The Grouparoo Blog


Lighthouse reports on Github

Tagged in Notes Engineering 
By Brian Leonard on 2021-01-16

Performance is an important factor for user satisfaction, conversion and SEO. Lighthouse is a tool that creates a report on performance and other best practices. Most commonly, it used from the chrome extension.

Lighthouse Chrome extension

However, you can also run this test locally. The @lhci/cli library, when installed, provides the following command line tool.

> next build
info  - Creating an optimized production build
info  - Compiled successfully
info  - Collecting page data
info  - Generating static pages (123/123)
info  - Finalizing page optimization
...

> lhci autorun
✅  .lighthouseci/ directory writable
✅  Configuration file found
✅  Chrome installation found
Healthcheck passed!

Started a web server with "PORT=54321 npm start"...
Running Lighthouse 1 time(s) on http://localhost:54321/about
Run #1...done.
...
Done running Lighthouse!

Uploading median LHR of http://localhost:54321/about...success!
Open the report at https://storage.googleapis.com/lighthouse-infrastructure.appspot.com/reports/1610848080418-24331.report.html
...

Done running autorun.

This will run for all the URLs that you tell it, launching a headless chrome browser one or more times for each to generate a report.

Lighthouse report from local run

I have also noticed that the numbers (performance) on localhost are slower than on our production site. This is likely because the production site takes advantage of a CDN and other caching features. For example, the 84 score above on the /about page is a 96 on production. However, the local numbers correlate with the production ones.

Configuration

To make lhci autorun work how you want it, you'll need some configuration in the lighthouserc.js file. Ours exports this:

module.exports = {
  ci: {
    collect: {
      numberOfRuns: 1,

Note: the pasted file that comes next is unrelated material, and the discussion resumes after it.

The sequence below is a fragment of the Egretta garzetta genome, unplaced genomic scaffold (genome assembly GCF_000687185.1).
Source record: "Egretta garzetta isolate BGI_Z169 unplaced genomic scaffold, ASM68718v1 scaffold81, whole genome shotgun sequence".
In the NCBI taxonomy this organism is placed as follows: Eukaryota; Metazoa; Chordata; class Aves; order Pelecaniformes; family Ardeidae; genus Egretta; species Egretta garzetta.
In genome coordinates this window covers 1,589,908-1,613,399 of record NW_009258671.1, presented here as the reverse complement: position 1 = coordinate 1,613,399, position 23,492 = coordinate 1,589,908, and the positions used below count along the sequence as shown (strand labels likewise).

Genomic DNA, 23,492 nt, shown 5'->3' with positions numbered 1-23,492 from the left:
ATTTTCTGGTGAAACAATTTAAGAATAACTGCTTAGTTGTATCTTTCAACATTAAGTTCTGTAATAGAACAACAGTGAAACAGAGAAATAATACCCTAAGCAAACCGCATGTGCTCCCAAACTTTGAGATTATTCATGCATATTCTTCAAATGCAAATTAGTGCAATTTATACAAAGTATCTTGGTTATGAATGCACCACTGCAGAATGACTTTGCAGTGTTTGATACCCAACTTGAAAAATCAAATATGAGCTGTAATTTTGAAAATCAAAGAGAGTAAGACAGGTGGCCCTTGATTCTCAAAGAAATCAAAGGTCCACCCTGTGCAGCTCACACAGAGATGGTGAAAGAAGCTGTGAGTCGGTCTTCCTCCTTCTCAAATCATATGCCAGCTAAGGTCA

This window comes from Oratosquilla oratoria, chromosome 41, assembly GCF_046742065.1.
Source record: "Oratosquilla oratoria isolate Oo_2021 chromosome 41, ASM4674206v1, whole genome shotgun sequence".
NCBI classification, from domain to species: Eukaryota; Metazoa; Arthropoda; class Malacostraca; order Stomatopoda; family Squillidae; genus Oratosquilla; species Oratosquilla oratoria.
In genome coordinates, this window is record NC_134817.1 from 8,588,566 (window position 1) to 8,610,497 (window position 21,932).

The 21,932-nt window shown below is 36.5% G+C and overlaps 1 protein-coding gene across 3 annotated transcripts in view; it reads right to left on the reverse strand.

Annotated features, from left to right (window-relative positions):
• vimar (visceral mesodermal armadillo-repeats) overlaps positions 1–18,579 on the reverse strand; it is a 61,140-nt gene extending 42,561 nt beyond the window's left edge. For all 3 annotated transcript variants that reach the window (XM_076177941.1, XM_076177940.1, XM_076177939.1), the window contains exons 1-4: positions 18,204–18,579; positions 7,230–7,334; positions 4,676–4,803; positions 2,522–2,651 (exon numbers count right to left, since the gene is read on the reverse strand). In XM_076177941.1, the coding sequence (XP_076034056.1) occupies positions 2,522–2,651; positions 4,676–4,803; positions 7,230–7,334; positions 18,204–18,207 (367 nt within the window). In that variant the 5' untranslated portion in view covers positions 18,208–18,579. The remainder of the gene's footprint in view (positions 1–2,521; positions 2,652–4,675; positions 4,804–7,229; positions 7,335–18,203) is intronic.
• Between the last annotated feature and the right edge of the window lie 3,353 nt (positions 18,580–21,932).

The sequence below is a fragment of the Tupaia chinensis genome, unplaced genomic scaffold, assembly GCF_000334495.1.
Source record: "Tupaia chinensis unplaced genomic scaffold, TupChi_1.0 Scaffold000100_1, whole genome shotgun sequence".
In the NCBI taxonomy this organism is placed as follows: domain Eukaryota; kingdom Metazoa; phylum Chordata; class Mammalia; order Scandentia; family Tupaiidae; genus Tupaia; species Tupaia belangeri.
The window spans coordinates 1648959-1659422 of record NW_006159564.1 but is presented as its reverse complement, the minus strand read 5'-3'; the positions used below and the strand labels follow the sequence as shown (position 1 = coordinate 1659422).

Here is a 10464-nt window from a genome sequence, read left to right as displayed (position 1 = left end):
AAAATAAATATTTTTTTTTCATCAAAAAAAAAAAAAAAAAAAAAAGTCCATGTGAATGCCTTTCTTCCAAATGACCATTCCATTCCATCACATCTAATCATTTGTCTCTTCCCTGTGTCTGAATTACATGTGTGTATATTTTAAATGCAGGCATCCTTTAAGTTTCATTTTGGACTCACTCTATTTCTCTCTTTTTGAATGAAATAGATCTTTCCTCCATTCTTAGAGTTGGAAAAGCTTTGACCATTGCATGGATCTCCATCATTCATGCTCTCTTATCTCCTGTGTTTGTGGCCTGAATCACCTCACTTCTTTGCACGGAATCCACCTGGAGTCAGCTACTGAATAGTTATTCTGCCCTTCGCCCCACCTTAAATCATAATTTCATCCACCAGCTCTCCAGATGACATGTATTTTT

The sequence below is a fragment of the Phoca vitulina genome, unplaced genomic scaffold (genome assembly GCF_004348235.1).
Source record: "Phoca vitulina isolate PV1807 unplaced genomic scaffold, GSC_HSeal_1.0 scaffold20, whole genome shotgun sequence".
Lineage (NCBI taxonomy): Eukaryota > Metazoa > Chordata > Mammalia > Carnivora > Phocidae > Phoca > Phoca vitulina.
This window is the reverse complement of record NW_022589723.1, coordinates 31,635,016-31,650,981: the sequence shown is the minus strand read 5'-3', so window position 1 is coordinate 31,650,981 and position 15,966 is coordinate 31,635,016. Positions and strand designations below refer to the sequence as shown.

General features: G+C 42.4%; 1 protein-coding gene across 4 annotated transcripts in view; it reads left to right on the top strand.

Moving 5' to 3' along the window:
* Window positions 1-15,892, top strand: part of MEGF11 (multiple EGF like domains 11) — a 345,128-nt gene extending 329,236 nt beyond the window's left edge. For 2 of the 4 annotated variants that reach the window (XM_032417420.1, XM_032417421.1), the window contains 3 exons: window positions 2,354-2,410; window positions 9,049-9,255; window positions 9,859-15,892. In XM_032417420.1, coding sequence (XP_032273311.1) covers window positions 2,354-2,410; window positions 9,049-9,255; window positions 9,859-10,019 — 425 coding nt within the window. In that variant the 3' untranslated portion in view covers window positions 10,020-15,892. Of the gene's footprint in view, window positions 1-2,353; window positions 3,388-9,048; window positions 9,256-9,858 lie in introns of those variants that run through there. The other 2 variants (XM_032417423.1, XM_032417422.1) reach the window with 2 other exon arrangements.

url: urls,
      startServerCommand: "PORT=54321 npm start",
      settings: {
        onlyCategories: [
          "performance",
          "best-practices",
          "accessibility",
          "seo",
        ], // removes pwa (progressive web app)
        skipAudits: [
          "canonical", // never will be right on localhost
        ],
      },
    },
    upload: {
      target: "temporary-public-storage",
    },
  },
};

The most interesting thing about our implementation is that it reads the sitemap so that it automatically tests all the URLs that we give to search engines. As a related matter, we are also auto-generating our sitemap, so this means that every time we add a page, the new page will be performance tested.

I found that setting numberOfRuns more than 1 just took too long. Testing a URL more than once gives more accurate results, so the tradeoff was whether to really test every page or have less accurate results. I chose to test every page and haven't seen too much variance in the results so far.

Comment on the Pull Request

Testing and monitoring are great, but they have to be a part of the real workflow to make any difference. I decided to start with visibility. We can update this to fail a check and prevent a merge when there is a low score later.

To add this visibility, I set up Github to run an command on every pull request when there is a commit.

The command runs lchi autorun and then a script.

The script knows that lhci autorun puts performance reports as JSON in a certain place. It find those and generates a markdown table and writes that to disk.

Now, back in the Github action, it uses the markdown to make a comment that gets updated each time there is a commit.

The result is a comment on each pull request like this one:

Lighthouse report as a Github comment

Each URL shows its Lighthouse overview and links to the real report. Success!

Meta!

Even the pull request for this blog post ran a check got a report. 💥

Lighthouse report for this blog post!

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